Episode 72 How To Teach Meditation in Sessions: Solo Episode by Chris McDonald

Jul 20, 2022

Are you ready to integrate meditation into your practice? Are you unsure about how to start teaching clients how to meditate? 


  • What is meditation? 1:16
  • Figuring out the best way to teach meditation 5:25
  • What is Concentrative Meditation 11:38
  • What is Mindfulness Meditation? 19:35

What Is Meditation?

  • What meditation is NOT!
  • Overcoming obstacles by being consistent in your meditation practice
  • Engaging in the present moment without trying to change anything
  • What is the importance of meditation and the benefits from it

 Figuring Out The Best Way To Teach Meditation

  • The importance of setting up an invitation to your clients
  • Setting up the appropriate space for you and your client to begin the meditation process
  • Finding and practicing the appropriate voice for each client during guided meditation
  • Why it is important to let go of any projected outcome in guided meditation

What Is Concentrative Meditation?

  • Integrating sound into concentrative meditation
  • Teaching clients to use their breath as an anchor in concentrative meditation
  • Techniques for using Mantra in meditation
  • How to use an image in concentrative meditation

What Is Mindfulness Meditation?

  • What is “Noting?”
  • Noticing our thoughts without judgment
  • Using imagery in mindfulness meditation
  • Mindfulness meditation walkthrough


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Episode 72 How to Teach Clients Meditation in Sessions

Welcome to the holistic counseling podcast, where you discover diverse wellness modalities, advice on growing your integrative practice and grow confidence in being your unique self. I'm your host, Chris McDonald. I'm so glad you're here for the journey.

This is the holistic counseling podcast. I'm your host, Chris McDonald. Welcome to today's episode. This is going to be a solo episode and I'm going to divide it into two parts. So today's part will be an introduction to meditation. The benefits, the basics of setting it up with clients as well. Some skills on getting started for teaching meditation, because I know in my focus groups, thanks to all those who participated by the.

Um, I did learn that some of you are interested in teaching meditation, but just are kind of unsure how to get started. So hopefully this can be just the start for you to give you a little bit of background, to get things rolling. And I will end today's episode with a brief mindfulness meditation, so you can experience it.

And also just know that that meditation, you can use it as your own practice with it so that you can give it to your clients as well. So let's just dive right in. I thought we'd start first at the very beginning. A very good place to start. Right? so what is meditation? You hear that word a lot. One thing I will tell you, it is not meditation is not trying to clear your mind.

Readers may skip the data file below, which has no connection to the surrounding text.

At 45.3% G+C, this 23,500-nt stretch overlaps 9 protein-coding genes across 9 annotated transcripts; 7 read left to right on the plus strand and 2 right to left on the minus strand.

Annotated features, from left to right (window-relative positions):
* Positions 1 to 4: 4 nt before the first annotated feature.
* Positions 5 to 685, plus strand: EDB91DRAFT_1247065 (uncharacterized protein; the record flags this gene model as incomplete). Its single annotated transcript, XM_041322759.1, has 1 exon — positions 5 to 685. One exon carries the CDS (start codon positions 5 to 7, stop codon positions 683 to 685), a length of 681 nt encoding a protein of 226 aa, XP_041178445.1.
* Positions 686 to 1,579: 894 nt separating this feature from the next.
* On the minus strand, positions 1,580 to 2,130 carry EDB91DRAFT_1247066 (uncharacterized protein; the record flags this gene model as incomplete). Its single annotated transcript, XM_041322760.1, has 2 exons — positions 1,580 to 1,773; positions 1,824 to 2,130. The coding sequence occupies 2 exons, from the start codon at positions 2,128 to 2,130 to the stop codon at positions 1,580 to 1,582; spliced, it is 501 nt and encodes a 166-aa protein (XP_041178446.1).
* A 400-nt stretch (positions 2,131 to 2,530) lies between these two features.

I know I have most of my clients that come in and they'll say, oh, I just sat down and tried to meditate, but I couldn't do it. I can't clear my mind. I keep having thoughts. Very common experience. Yes. You have thoughts. You will always have thoughts. Even the most pronoun famous meditators still have thoughts that come up.

Of course, I've been doing this for a long time, so going on probably eight years. So I have less thoughts. That's the good news. So if you do get in a daily practice, you will have less [00:02:00] thoughts. That's gonna help tremendously. So the more you do this again, it's a practice. So we have to keep it rolling.

The more you do it, the less us at com, but I will teach you today. Of how to teach clients what to do with those thoughts. So that's the difference, but just going back to the initial questions, what is meditation? So it's that focused attention. It's not just sitting there doing nothing. So there is some skills that you can use with this, some different strategies to help you be able to teach clients as well as developing your own practice.

So it encourages that heightened state of awareness, really tuning in to what is coming up in the present moment, engaging the present moment, seeing what's there without trying to change anything without a desired income. I think that's a common misnomer too, that people wanna feel a certain way or have something happen or geez.

Did I reach enlightenment yeah. So, but it is going into it without desired income. Seeing what comes up, that is all right. So we have a couple other ways you can do it too, is the concentrative meditation, which I'll get more into that, which is focusing on one thing while tuning out the external world or experience and trying to get to that higher state of being.

And I'll talk to you a little bit about that or the mindfulness meditation, which is focused more. On the present moment. So let's think about this for AMO. So what is the importance of meditation? Why should we teach this to clients? This is the best part. It is research based and I know our ethical guidelines say that we should be using research based interventions.